Event Title

Oil spill vulnerability of marine birds: Combining telemetry and biomarker data to assess exposure risk to hydrocarbons

Presentation Abstract

Nearshore marine habitats of coastal British Columbia (BC) are used by large numbers of numerous species of marine birds. These habitats span a range of contemporary hydrocarbon pollution levels, and represent areas susceptible to catastrophic or chronic hydrocarbon pollution in the future. Our ability to understand ecological consequences of contemporary and potential future hydrocarbon pollution is limited by our lack of knowledge of the movement ecology of birds and how that corresponds to the spatial extent and degree of hydrocarbon pollution.

Using Barrow’s goldeneye (Bucephala islandica), a species known to be susceptible to oil pollution, we modelled ecological risk by pairing satellite telemetry data with biomarker expressions of hydrocarbon exposure obtained from overwintering individuals. In winter, goldeneyes congregate along sheltered coastlines throughout the Salish Sea, feeding primarily on blue mussels (Mytilus spp.). Mussels are known to accumulate hydrocarbons that can be transferred to goldeneyes through diet. We predicted that, if goldeneyes showed high site fidelity, individuals with associations to industrialized coastlines would have higher hydrocarbon exposure. Conversely, broader scale movements would result in more homogenized exposure risk.

We determined that goldeneyes routinely moved between industrialized and less-polluted sites in Burrard Inlet, and thus all individuals in the region are more risk of elevated hydrocarbon exposure. This was consistent with our finding that cytochrome P450 expression in goldeneyes was higher, and associated with the degree and distribution of hydrocarbon concentration in blue mussels in this region, compared to pristine sites sampled in northern BC.

Session Title

Fossil Fuel Export Through the Salish Sea- Impacts of Trains and Ships

Conference Track

Fate and Effects of Pollutants

Conference Name

Salish Sea Ecosystem Conference (2016 : Vancouver, B.C.)

Document Type

Event

Location

2016SSEC

Type of Presentation

Oral

Contributing Repository

Digital content made available by University Archives, Heritage Resources, Western Libraries, Western Washington University.

Rights

This resource is displayed for educational purposes only and may be subject to U.S. and international copyright laws. For more information about rights or obtaining copies of this resource, please contact University Archives, Heritage Resources, Western Libraries, Western Washington University, Bellingham, WA 98225-9103, USA (360-650-7534; heritage.resources@wwu.edu) and refer to the collection name and identifier. Any materials cited must be attributed to the Salish Sea Ecosystem Conference Records, University Archives, Heritage Resources, Western Libraries, Western Washington University.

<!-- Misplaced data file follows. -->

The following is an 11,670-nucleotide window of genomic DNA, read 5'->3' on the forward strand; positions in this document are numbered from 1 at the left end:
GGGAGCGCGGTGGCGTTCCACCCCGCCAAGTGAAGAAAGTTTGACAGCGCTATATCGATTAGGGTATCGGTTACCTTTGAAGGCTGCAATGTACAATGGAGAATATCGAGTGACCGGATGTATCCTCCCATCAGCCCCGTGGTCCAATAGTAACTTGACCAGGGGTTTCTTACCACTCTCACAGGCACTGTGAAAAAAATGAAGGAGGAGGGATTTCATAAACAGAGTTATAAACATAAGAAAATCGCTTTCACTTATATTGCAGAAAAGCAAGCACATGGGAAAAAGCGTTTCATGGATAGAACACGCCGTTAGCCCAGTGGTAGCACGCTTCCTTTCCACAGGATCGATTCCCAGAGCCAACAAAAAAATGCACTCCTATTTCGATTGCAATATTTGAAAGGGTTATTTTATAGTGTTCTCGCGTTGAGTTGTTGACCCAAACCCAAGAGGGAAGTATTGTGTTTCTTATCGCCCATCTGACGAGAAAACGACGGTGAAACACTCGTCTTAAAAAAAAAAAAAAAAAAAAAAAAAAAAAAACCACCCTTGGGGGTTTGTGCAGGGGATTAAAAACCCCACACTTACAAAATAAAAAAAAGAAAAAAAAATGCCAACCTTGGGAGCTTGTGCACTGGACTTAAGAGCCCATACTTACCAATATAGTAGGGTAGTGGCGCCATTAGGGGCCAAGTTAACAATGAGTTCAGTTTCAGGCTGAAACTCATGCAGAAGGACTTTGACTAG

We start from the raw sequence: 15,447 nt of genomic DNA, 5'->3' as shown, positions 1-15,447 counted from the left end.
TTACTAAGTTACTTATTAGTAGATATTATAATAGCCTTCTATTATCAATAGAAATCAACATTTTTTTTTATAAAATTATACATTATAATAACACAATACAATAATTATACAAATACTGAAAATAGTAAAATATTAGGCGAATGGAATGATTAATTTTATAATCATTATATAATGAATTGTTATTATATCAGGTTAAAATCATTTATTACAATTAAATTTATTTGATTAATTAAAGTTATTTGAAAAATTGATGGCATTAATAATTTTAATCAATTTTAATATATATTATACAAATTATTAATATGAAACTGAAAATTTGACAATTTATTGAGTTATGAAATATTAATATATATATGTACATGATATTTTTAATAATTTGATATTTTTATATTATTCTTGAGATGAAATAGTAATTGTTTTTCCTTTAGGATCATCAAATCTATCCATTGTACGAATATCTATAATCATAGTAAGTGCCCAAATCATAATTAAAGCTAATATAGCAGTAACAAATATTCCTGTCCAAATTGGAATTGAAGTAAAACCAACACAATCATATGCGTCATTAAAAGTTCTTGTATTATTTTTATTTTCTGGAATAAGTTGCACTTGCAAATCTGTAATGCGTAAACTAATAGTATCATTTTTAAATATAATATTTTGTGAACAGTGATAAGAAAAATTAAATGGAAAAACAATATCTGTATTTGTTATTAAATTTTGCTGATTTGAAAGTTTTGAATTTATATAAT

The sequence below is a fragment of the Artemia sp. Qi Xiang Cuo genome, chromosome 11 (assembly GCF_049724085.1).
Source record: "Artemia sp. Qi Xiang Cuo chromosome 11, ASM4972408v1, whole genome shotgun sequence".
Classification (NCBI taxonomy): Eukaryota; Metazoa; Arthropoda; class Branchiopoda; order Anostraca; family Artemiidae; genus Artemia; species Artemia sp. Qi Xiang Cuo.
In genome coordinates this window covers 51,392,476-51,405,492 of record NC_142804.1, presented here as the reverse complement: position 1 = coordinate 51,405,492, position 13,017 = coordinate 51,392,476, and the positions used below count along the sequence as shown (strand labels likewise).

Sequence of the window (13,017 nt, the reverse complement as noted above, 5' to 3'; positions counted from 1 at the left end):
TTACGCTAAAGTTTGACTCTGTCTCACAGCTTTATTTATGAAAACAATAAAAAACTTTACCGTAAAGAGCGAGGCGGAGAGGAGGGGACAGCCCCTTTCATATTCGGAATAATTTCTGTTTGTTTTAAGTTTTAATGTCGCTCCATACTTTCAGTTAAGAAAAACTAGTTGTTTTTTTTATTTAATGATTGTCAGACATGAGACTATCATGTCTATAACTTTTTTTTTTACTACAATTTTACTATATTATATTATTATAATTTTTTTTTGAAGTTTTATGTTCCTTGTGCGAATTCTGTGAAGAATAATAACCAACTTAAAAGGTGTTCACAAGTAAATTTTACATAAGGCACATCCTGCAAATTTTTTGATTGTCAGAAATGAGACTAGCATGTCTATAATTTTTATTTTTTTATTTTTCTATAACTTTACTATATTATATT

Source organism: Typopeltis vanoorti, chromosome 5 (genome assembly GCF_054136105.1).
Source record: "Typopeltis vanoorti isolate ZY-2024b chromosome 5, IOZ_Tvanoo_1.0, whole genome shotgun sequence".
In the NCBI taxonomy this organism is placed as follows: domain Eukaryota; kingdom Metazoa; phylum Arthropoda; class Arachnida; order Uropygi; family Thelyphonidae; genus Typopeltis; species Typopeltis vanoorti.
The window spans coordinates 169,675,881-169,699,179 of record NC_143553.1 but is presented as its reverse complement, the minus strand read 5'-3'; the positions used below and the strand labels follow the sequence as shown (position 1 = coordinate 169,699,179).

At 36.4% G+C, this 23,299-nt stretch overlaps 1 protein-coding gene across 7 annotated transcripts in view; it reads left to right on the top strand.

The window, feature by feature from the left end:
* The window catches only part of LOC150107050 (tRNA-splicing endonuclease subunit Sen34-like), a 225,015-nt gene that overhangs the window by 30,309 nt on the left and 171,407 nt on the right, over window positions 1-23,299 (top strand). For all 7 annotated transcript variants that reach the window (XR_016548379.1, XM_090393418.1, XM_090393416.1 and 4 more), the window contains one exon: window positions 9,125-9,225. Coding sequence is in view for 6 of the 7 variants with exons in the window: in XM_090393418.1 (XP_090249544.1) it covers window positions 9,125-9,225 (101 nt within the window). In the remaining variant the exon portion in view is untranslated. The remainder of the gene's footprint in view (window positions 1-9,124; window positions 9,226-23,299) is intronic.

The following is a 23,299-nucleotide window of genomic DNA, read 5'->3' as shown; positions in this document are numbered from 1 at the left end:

Type

Text

Language

English

Format

application/pdf

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Oil spill vulnerability of marine birds: Combining telemetry and biomarker data to assess exposure risk to hydrocarbons

2016SSEC

Nearshore marine habitats of coastal British Columbia (BC) are used by large numbers of numerous species of marine birds. These habitats span a range of contemporary hydrocarbon pollution levels, and represent areas susceptible to catastrophic or chronic hydrocarbon pollution in the future. Our ability to understand ecological consequences of contemporary and potential future hydrocarbon pollution is limited by our lack of knowledge of the movement ecology of birds and how that corresponds to the spatial extent and degree of hydrocarbon pollution.

Using Barrow’s goldeneye (Bucephala islandica), a species known to be susceptible to oil pollution, we modelled ecological risk by pairing satellite telemetry data with biomarker expressions of hydrocarbon exposure obtained from overwintering individuals. In winter, goldeneyes congregate along sheltered coastlines throughout the Salish Sea, feeding primarily on blue mussels (Mytilus spp.). Mussels are known to accumulate hydrocarbons that can be transferred to goldeneyes through diet. We predicted that, if goldeneyes showed high site fidelity, individuals with associations to industrialized coastlines would have higher hydrocarbon exposure. Conversely, broader scale movements would result in more homogenized exposure risk.

We determined that goldeneyes routinely moved between industrialized and less-polluted sites in Burrard Inlet, and thus all individuals in the region are more risk of elevated hydrocarbon exposure. This was consistent with our finding that cytochrome P450 expression in goldeneyes was higher, and associated with the degree and distribution of hydrocarbon concentration in blue mussels in this region, compared to pristine sites sampled in northern BC.